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Old 03-23-2010, 08:57 AM
 
257 posts, read 498,016 times
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Quote:
Originally Posted by wsamon View Post
I'm a programming geek for a living (among other things). I think most people, at least younger ones, are "house rich and cash poor."
I think one thing that leads to that and sort of ties in with the reply I made to pcity, is again, the taxes angle. I got married last year, and the difference between my income tax bill as a single and then married was significant. (My wife doesn't work yet. The change in the tax bill was solely from switching filing status.) We're talking roughly $400/mo over the course of the year.

Quote:
Well, one thing we have to examine is whether or not that 2.5x multiplier even makes sense. I suppose it does, but it is a little limiting. That would mean that someone making $40k / year could only buy a $100k house. It's pretty hard to find a quality one of those even out in the smaller towns, etc., though it can be done.
Well, is a family on a $40k/year income really looking to buy much around here? When I got out of college several years ago, I was making $30k, and I could only afford to rent rooms in people's houses.

Quote:
My company's private sector too, and unfortunately they don't pay well at all Sadly, I could probably move to the government and make more money than I'm making now. Unfortunately, I'd probably have to shoot myself from boredom if I did that since most gov jobs have significant down time and don't let you user the majority of the internet.
My company bid on two huge contracts that we're likely to win. If we do, we'll be on a massive hiring spree. DM me if you might be interesting in switching.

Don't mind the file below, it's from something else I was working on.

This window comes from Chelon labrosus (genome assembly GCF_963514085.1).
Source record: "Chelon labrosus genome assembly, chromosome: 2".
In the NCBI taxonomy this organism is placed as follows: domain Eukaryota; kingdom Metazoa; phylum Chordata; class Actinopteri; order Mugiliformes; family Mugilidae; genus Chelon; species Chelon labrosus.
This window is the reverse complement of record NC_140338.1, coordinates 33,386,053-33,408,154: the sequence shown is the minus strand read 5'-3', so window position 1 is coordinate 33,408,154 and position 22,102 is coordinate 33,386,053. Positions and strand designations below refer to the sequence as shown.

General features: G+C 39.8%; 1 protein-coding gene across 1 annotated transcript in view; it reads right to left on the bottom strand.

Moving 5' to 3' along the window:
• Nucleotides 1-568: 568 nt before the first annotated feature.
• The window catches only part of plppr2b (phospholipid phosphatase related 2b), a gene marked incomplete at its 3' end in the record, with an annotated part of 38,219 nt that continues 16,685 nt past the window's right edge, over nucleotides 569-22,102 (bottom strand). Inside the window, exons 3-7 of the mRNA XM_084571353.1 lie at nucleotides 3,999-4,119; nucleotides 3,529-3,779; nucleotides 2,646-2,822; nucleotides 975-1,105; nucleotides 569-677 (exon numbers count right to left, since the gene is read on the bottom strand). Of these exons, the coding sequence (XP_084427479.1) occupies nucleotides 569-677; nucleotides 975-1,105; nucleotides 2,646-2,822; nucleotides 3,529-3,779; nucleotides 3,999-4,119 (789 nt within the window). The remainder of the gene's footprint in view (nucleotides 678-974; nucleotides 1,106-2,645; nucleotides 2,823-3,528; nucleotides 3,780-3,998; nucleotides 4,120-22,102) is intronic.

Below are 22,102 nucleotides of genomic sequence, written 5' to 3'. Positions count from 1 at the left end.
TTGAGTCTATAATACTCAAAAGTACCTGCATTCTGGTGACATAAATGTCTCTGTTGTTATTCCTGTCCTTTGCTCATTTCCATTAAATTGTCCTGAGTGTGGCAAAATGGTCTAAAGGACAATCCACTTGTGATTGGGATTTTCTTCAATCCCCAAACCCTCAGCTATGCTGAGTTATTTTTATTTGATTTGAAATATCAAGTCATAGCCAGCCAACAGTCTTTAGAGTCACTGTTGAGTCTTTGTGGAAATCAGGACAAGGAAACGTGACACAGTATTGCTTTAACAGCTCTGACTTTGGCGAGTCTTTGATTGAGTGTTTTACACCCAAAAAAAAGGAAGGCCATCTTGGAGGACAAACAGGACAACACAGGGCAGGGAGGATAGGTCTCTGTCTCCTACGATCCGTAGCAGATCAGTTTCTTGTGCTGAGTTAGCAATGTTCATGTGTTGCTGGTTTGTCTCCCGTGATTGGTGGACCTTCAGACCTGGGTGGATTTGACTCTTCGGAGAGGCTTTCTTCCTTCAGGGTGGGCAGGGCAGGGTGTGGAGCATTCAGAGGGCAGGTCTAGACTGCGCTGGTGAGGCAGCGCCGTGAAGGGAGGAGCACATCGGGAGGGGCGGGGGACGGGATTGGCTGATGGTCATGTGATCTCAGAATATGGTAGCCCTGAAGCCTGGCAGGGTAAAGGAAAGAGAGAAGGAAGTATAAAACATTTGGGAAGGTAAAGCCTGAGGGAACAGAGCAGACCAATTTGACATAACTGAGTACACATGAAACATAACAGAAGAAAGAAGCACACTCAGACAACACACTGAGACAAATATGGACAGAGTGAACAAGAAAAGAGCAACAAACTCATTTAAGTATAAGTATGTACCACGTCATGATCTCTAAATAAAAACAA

Quote:
agreed, but I think a lot of the houses were purchased before the housing boom that really hit the DC area in the early 2000s (I think that's when it was).
That's a valid point. I also wonder with this student loan "crisis" we have, how that will trickle down into housing prices. I borrowed a princely sum for undergrad and grad school, and my student loan payments will take about $600-$650/mo for the next 10 years or so. That's money that "could" be going into a house, but can't right now.
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Old 03-23-2010, 08:58 AM
 
2,688 posts, read 5,944,646 times
Reputation: 1288
Quote:
Originally Posted by AnjiSmith View Post
Where is BASS101 looking, may I ask?
Good point, we've gone to eight pages without knowing the OP's price range or where she's looking! Not that it hasn't been an interesting discussion along the way ...
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Old 03-23-2010, 10:18 AM
 
Location: Northwestern VA
982 posts, read 3,094,088 times
Reputation: 560
Doesn't it stink? I definitely feel your pain

Quote:
Originally Posted by Bass101 View Post
My hubby and I have been house hunting in NoVa since September. We have not found anything that we've liked. We check the MLS several times a day, go to open houses a lot, and see houses with our realtor. Every house seems to have some major flaw. It's either a great house on a terrible yard, or a terrible house on a great yard, right on a busy road or right next to the freeway, or some other dealbreaker. Most of the houses we're interested in are also very overpriced, yet the owners won't come down, even though the comps show that their house is overpriced.

We were hoping that the spring selling season would bring more possibilities, but actually we're finding this spring selling season kind of slow. It seemed like tons of houses came on the market in January, but that Feb. and March have been slow. There just isn't much inventory right now.

I'm hoping we'll find something soon!